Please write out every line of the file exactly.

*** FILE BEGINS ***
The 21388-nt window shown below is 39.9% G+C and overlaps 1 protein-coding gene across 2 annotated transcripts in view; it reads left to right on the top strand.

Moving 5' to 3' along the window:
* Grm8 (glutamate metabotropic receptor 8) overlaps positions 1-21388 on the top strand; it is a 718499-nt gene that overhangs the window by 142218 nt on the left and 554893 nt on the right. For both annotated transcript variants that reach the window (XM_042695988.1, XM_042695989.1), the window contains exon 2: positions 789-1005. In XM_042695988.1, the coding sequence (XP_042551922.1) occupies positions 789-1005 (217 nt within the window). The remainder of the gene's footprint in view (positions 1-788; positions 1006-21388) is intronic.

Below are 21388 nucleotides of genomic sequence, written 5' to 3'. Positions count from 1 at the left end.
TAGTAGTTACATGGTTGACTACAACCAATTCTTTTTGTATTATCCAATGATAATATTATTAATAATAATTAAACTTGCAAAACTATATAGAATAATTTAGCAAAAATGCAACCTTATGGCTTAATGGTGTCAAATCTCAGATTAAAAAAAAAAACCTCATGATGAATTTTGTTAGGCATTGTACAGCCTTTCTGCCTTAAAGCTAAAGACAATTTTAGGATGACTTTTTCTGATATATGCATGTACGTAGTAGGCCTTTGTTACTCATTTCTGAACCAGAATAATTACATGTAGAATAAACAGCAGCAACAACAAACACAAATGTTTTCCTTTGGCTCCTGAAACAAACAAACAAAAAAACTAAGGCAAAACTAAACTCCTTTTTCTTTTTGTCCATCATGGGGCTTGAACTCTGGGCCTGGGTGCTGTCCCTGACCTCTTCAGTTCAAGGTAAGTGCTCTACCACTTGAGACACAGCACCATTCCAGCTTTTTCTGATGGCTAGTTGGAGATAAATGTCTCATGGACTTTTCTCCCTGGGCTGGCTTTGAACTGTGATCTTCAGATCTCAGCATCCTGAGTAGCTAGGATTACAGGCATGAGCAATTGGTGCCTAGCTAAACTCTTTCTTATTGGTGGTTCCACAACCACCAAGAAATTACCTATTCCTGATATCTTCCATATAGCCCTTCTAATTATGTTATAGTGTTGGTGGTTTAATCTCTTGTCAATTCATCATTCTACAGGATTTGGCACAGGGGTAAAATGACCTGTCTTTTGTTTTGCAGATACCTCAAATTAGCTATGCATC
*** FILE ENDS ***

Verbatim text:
The 21388-nt window shown below is 39.9% G+C and overlaps 1 protein-coding gene across 2 annotated transcripts in view; it reads left to right on the top strand.

Moving 5' to 3' along the window:
* Grm8 (glutamate metabotropic receptor 8) overlaps positions 1-21388 on the top strand; it is a 718499-nt gene that overhangs the window by 142218 nt on the left and 554893 nt on the right. For both annotated transcript variants that reach the window (XM_042695988.1, XM_042695989.1), the window contains exon 2: positions 789-1005. In XM_042695988.1, the coding sequence (XP_042551922.1) occupies positions 789-1005 (217 nt within the window). The remainder of the gene's footprint in view (positions 1-788; positions 1006-21388) is intronic.

Below are 21388 nucleotides of genomic sequence, written 5' to 3'. Positions count from 1 at the left end.
TAGTAGTTACATGGTTGACTACAACCAATTCTTTTTGTATTATCCAATGATAATATTATTAATAATAATTAAACTTGCAAAACTATATAGAATAATTTAGCAAAAATGCAACCTTATGGCTTAATGGTGTCAAATCTCAGATTAAAAAAAAAAACCTCATGATGAATTTTGTTAGGCATTGTACAGCCTTTCTGCCTTAAAGCTAAAGACAATTTTAGGATGACTTTTTCTGATATATGCATGTACGTAGTAGGCCTTTGTTACTCATTTCTGAACCAGAATAATTACATGTAGAATAAACAGCAGCAACAACAAACACAAATGTTTTCCTTTGGCTCCTGAAACAAACAAACAAAAAAACTAAGGCAAAACTAAACTCCTTTTTCTTTTTGTCCATCATGGGGCTTGAACTCTGGGCCTGGGTGCTGTCCCTGACCTCTTCAGTTCAAGGTAAGTGCTCTACCACTTGAGACACAGCACCATTCCAGCTTTTTCTGATGGCTAGTTGGAGATAAATGTCTCATGGACTTTTCTCCCTGGGCTGGCTTTGAACTGTGATCTTCAGATCTCAGCATCCTGAGTAGCTAGGATTACAGGCATGAGCAATTGGTGCCTAGCTAAACTCTTTCTTATTGGTGGTTCCACAACCACCAAGAAATTACCTATTCCTGATATCTTCCATATAGCCCTTCTAATTATGTTATAGTGTTGGTGGTTTAATCTCTTGTCAATTCATCATTCTACAGGATTTGGCACAGGGGTAAAATGACCTGTCTTTTGTTTTGCAGATACCTCAAATTAGCTATGCATC